U.S. flies B-1B bombers over S.Korea after DPRK's nuke test
People's Daily Online
(Xinhua) 10:17, September 13, 2016
SEOUL, Sept. 13 (Xinhua) -- The U.S. military on Tuesday flew two nuclear-capable supersonic bombers over South Korea in a show of force following the Democratic People's Republic of Korea (DPRK)'s recent nuclear test.
Two B-1B Lancers, which can carry nuclear weapons, flew over the Osan Air Base in Pyeongtaek, some 70 km south of capital Seoul, at about 10 a.m. local time (0100GMT).
The one was flanked by four South Korean F-15K fighter jets, while the other was joined by four U.S. F-16 fighter planes before returning to the base. The high-speed bombers made a sortie from the U.S. air base in Guam.
U.S. Forces Korea (USFK) said in an emailed statement that the flyover highlights the close cooperation between U.S. and South Korean military forces that keep them ready to respond at any time to threats to stability and security.
The flights are a day later than scheduled. The United States reportedly planned to send the bombers to South Korea on Monday, but it was delayed due to unfavorable weather conditions.
The U.S. allegedly forward-deployed several B-1Bs to Andersen base in Guam in early August from Ellsworth air base in South Dakota to replace B-52 strategic bombers.
Three B-2 stealth bombers also arrived in Guam last month from Whiteman base in Missouri. It was the first time that the U.S. strategic bomber trio was mobilized together in the Pacific region.
The DPRK had denounced the forward-deployment of U.S. nuclear-capable bombers, saying it was an evidence to show the U.S. intention of pre-emptive nuclear strikes against Pyongyang.
The flight of B-1Bs over South Korean territory near the inter-Korean border came just four days after the DPRK announced its successful explosion test of nuclear warhead that can be mounted on ballistic missiles.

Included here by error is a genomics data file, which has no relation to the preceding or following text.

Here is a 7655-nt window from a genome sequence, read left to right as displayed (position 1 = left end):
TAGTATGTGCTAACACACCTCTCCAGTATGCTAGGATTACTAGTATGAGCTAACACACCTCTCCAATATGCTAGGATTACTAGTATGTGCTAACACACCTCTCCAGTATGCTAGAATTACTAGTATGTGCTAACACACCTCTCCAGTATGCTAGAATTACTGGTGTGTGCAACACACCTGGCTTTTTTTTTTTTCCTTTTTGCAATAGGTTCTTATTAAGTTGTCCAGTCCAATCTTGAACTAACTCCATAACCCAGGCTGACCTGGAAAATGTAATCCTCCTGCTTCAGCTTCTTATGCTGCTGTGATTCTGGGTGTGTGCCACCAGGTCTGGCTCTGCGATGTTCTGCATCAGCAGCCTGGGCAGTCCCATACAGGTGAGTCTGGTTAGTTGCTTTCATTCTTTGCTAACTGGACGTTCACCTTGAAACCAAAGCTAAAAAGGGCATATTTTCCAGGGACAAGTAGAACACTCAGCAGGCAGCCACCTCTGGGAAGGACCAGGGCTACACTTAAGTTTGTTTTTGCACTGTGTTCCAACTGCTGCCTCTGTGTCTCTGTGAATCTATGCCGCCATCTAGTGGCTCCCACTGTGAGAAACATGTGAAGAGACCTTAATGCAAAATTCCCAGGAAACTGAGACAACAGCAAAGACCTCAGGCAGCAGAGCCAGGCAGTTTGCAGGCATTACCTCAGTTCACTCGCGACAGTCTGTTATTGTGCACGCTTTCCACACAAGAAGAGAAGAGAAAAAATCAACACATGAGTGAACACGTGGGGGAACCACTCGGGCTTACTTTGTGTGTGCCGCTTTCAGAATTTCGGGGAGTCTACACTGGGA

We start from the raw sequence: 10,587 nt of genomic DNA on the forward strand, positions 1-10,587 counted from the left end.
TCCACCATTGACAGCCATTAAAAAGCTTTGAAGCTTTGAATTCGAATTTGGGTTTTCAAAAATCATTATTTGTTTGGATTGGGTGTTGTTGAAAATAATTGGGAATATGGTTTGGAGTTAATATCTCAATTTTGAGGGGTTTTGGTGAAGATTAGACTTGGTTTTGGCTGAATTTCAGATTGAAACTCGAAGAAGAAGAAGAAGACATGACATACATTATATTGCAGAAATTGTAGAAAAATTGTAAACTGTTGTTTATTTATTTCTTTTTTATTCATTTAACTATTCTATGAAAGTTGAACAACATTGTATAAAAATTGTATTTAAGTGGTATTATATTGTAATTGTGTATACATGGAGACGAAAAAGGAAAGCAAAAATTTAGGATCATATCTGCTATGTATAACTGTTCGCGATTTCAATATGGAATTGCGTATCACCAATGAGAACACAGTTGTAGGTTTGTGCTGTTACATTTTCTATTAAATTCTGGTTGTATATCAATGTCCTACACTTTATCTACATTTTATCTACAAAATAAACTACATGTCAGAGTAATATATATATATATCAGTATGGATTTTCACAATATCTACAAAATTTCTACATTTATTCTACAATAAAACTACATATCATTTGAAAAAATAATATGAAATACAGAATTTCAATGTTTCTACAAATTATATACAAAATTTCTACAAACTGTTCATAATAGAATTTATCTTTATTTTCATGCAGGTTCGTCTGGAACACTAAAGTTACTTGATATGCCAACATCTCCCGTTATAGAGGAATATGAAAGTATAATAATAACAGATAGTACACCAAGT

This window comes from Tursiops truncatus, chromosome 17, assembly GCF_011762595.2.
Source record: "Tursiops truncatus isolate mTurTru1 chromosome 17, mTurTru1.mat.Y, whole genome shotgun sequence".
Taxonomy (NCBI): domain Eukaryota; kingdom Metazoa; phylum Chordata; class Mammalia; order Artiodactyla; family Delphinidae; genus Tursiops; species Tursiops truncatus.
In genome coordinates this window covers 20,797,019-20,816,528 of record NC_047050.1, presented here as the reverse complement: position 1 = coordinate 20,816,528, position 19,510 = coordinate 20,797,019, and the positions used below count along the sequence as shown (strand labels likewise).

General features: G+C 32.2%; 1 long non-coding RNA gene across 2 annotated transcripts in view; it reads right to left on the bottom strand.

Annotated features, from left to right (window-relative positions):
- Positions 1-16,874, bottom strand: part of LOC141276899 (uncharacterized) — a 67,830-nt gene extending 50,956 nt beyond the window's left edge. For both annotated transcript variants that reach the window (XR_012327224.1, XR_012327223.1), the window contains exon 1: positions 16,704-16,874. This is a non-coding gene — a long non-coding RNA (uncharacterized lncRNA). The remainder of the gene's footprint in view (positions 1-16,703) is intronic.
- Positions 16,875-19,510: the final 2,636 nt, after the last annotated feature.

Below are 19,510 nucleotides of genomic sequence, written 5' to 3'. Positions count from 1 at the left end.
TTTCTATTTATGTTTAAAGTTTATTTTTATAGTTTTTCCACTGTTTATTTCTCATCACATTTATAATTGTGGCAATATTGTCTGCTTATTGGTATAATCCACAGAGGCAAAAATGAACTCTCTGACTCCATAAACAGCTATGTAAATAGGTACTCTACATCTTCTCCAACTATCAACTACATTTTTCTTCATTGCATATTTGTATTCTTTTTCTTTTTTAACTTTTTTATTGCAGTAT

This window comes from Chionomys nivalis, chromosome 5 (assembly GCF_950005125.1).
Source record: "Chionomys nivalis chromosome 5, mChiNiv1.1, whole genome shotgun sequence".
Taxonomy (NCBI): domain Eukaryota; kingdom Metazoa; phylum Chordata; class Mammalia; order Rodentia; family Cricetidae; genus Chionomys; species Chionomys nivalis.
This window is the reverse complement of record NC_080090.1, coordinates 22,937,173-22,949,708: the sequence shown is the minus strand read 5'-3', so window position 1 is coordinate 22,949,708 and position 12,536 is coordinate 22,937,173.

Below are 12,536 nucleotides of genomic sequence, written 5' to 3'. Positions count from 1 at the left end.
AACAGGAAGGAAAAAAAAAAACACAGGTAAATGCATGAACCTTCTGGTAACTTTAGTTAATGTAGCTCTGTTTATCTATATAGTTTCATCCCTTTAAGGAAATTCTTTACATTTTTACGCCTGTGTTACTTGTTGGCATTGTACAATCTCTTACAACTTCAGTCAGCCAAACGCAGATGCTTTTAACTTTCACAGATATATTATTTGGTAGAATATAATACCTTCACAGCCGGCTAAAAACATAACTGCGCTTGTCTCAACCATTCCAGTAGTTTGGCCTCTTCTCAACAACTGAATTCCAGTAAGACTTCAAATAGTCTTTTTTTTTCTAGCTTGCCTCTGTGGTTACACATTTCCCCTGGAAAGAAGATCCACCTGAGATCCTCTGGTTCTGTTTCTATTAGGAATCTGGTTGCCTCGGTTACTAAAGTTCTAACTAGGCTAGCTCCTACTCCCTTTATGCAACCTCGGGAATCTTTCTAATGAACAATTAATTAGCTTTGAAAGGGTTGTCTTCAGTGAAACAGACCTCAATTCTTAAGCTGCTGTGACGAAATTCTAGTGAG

South Korea's military estimated the fifth nuclear test was the most powerful as it produced an explosive yield of 10 kilotons, bigger than 6 kilotons generated in the previous test.
Following the Jan. 6 nuclear detonation, the fourth from the DPRK, the U.S. military staged an armed protest by flying a B-52 strategic bomber over the Osan Air Base.
In early 2013, the U.S. flew nuclear-capable B-2s, B-52s and F-22 fighter jets close to the inter-Korean border. In February of the year, Pyongyang carried out its third atomic device test.
"Today's demonstration provides just one example of the full range of military capabilities in the deep resources of this strong alliance to provide and strengthen extended deterrence," said Gen. Vincent K. Brooks, USFK commander, indicating further mobilization of U.S. strategic assets on the Korean peninsula.
The U.S. deployment of its nuclear-capable bomber trio in the Pacific escalates the already heightened tensions in the region, which is one the world's most-armed powder kegs.
The B-1B, which went into operation in 1980s, is known to be capable of carrying as heavy as 61 tons of weapons, including 24 nuclear bombs as well as 24 joint direct attack munitions (JDAM), 84 conventional bombs, 24 air-to-surface missiles and 8 cruise missiles.
The supersonic bomber can fly at a maximum speed of Mach 2, faster than B-2's Mach 0.9 and B-52's 957 kilometers per hour. It can travel as far as 12,000 km without refueling.
The B-2 stealth bomber, which began to be deployed in 1990s, can be armed with the maximum of 22-ton weapons, including 16 nuclear bombs and air-launched cruise missiles. It can travel 12,000 km without refueling.
The B-52 bomber can travel as far as 16,000 km without refueling, carrying as heavy as 31 tons of weapons including nuclear bombs and "bunker buster" missiles that can destroy underground facilities.
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